SATCH ART SPACE has officially closed.
SATCH ART SPACE has officially closed.
The Circle City Industrial Complex is an excellent incubator not only for artists but for art collectors too. Affordable studios and straightforward access for visitors to First Friday’s open studios and exhibitions makes for an outstanding opportunity for artists to show their work and for patrons to collect their work.
As the first new tenant to sign a lease in January of 2015 with the current owner, Teagan Development, I have seen the Circle City Industrial Complex blossom into a bustling hub for the arts. But, that does not always correspond to an increase in sales for artist’s work.
At Galerie Perrotin’s booth at Art Basel Miami in December 2019, Italian artist Maurizio Catalan sold a banana duct taped to a wall entitled, Comedian, for a cool $120,000.00, and then another for $150,000.00. The absurdity and the extravagance of it all became an international phenomenon overnight.
Here in Indianapolis, I knew there were artists that desired the same attention and satisfaction from selling work that they created. I decided to do a take off on the “banana art” phenomenon and promote twenty two Indianapolis artists with an exhibition in the Stokol Gallery, adjacent to my gallery, Satch Art Space. The exhibition, 22 Bananas, was meant to be fun and it was meant to poke at the ridiculousness of the original duct taped banana at Art Basel Miami, and it did. On a more serious note, it was also to inform visitors to the exhibition that buying art directly from the artist is a sincere affirmation of support. Today, in the midst of the Coronavirus pandemic, now more than ever, artists thirst for and can benefit from that affirmation.
Dan Grossman, Editor of NUVO in Indianapolis included my exhibtion in this article,
A pre-COVID-19 artwalk in Indy part three: A bananas art scene
Participating Artists, Writers and Creatives
in the exhibition:
Emily Gardner, Kent Brinkley, Kristi Quinn, Circle City Metal Works, Raymond Gray, Robin Toulouse, Mary Mindiola, Shaun M Niles, Larry Lad, Stephanie Doty, Ron Kern, Satch Artist, Roberta Avidor, Guy Davis, Sylvia Gray/Sara Love, Lydia Burris, Bertha Davis Books, Amelia Rose, Susan Peters, Anonymous Artist, Beatrice Waker Books and Sivavis Art.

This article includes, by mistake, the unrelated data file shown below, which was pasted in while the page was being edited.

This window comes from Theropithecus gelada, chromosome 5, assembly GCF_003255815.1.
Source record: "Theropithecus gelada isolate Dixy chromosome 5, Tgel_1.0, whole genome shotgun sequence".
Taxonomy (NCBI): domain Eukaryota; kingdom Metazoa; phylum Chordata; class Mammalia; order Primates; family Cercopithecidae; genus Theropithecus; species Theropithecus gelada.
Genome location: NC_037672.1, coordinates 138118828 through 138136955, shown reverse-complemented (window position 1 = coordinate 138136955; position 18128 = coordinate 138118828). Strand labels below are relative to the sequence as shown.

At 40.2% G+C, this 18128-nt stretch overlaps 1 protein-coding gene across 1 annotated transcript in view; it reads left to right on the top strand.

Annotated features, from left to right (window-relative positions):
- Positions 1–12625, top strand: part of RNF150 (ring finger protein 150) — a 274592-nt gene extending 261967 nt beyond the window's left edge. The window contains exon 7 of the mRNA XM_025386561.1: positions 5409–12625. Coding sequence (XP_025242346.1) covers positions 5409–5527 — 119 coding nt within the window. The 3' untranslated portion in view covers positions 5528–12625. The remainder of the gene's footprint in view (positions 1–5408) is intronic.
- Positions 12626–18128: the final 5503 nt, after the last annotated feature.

SATCH ART SPACE presents a duo exhibition of artwork by Blasko ( Steven Edwards) and Julie “Satch” Kern. The exhibit’s opening is on First Friday, December 6, 2019 from 6 to 9 p.m.
•Blasko (Steven Edwards) grew up in Indianapolis and graduated from North Central High School. He majored in Studio Art graduating in 2010 from the University of Southern Indiana. Returning to Indianapolis, Blasko opened his studio at the Circle City Industrial Complex on the city’s near east side.
“I started trying to develop a style once I got my studio. A lot the early work I was doing a lot of expressionistic landscape and symbolic self-portraits that looked nothing like me. From there, I basically was trying to get deeper into my own psyche. I started using spray paint and other paint media instead of just oil paint to get to something more believable that wasn’t artificial.” (From an article by Dan Grossman in NUVO, July 1, 2015)
Blasko is an original contemporary whose art is evocative, and it addresses matters of the soul, the world’s state of affairs and identity.
Blasko has exhibited in many solo and group shows, and is being shown at Satch Art Space for the first time.
The Midwest Museum of American Art has placed into its collection a piece of my art entitled, Origins of Medical Practice, a mixed media assemblage of found objects. It was donated to the museum by Dr. Steven Conant of Indianapolis, Indiana, a well known collector of modern and contemporary fine art. Dr. Conant is active in several Indiana museums, including serving on acquisitions committees of the Indianapolis Museum of Art and the Midwest Museum of American Art in Elkhart, Indiana. A sincere thank you to Dr. Conant for his appreciation of my art and his thoughtful consideration in donating my work to the museum.